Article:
Processing Our World

We interact with our world using all our senses. They provide us with the information we need to make sense of our surroundings and experiences. Sensory processing (also known as sensory integration) is the way the brain receives, interprets, and responds to this information. Our senses can affect our thoughts, feelings, and behaviors.

Dr. Miletic notes that while problems with sensory processing are well-recognized, there is not an official medical diagnostic category for it. There is some discussion as to whether problems with sensory processing are symptoms of other disorders or represent a distinct disorder.

Problems of sensory processing can be viewed along three dimensions:

  • Problems with modulation (e.g., over responsivity, under responsivity, seeking or craving)
  • Sensory-based motor disorder (e.g., dyspraxia – problems with coordination)
  • Problems with sensory discrimination (recognizing the different qualities of input, e.g., do you have a dime or a quarter in your pocket)

We process in lots of ways. Dr. Miletic stresses the importance of recognizing how you process sensory input. For example, some people may find loud noises particularly distressing or texture might be an issue. A common example of that might be tags in clothing. When it comes to hair pulling, you might find a certain texture of hair that you are over responsive to and that excites the need to pull. Dr. Miletic suggests that sensory discrimination might play a role too. A hair that feels different might be misinterpreted as a hair that needs to be pulled.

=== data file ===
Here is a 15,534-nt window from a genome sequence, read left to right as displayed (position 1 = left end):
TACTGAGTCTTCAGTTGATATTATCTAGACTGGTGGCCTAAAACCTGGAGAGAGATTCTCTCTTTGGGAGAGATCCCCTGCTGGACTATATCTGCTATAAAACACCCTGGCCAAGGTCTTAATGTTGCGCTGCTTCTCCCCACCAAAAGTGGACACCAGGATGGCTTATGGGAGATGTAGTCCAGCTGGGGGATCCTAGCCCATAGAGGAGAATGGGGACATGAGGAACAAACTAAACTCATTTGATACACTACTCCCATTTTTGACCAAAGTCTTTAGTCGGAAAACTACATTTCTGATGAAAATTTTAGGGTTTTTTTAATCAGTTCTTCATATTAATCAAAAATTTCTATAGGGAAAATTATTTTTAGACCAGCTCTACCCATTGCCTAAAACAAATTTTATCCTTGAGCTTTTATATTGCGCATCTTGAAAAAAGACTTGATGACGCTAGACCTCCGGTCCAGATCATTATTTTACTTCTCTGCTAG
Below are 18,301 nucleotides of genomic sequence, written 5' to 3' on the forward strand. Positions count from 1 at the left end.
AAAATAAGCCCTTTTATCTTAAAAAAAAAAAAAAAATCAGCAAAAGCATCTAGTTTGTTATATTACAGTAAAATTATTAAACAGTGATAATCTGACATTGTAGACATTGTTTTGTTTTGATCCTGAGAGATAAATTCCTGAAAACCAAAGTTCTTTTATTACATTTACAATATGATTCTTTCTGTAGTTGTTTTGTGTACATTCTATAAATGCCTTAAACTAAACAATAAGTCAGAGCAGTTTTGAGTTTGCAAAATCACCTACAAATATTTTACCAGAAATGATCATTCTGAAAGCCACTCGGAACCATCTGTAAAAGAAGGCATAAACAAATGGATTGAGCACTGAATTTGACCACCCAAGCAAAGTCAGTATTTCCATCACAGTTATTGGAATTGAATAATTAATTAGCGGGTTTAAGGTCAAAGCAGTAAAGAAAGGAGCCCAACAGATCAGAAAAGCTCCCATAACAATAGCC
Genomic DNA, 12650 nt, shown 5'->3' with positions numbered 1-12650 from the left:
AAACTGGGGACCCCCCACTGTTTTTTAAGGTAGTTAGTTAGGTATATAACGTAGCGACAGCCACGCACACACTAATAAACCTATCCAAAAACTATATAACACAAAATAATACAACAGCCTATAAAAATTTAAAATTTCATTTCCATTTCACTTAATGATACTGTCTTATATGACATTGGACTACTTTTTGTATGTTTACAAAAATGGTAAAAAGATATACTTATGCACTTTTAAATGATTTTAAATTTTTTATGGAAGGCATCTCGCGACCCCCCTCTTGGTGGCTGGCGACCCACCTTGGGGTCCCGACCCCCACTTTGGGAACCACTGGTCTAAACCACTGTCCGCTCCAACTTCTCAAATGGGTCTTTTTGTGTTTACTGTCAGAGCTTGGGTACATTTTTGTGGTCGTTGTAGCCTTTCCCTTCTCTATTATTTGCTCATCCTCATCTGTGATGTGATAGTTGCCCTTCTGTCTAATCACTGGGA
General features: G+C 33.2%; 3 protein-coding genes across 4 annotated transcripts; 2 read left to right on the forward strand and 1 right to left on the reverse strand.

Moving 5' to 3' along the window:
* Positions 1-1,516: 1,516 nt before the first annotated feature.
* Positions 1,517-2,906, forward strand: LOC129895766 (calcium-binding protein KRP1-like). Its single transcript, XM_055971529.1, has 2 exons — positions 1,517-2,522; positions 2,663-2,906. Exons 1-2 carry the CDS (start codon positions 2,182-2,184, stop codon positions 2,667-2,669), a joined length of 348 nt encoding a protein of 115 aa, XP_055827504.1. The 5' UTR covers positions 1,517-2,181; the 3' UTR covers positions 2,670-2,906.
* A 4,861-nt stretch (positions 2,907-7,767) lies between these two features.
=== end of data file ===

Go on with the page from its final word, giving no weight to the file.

While there is a lot of information on managing sensory processing issues in other circumstances, how effective those strategies are is not clear. And, there seems to be little information specific to sensory processing and hair pulling.

What Can You Do To Manage The Sensory Component Of Hair Pulling?

Despite the lack of information, Dr. Miletic suggests that there are things you can do to manage the sensory aspects of hair pulling and much of those strategies may be things that are already known to be helpful for hair pulling.

If satisfying a sensory need is the goal, Habit Reversal Training (HRT) may be an option. The Competing Responses component is about finding alternative behaviors to pulling. By finding responses that satisfy the same kinds of sensory needs, it may alleviate the need for pulling. For example, with HRT you may be able to finding textures that are similar to (probably not the same as) the sensory stimulation that pulling gives. Some of the many possibilities might be: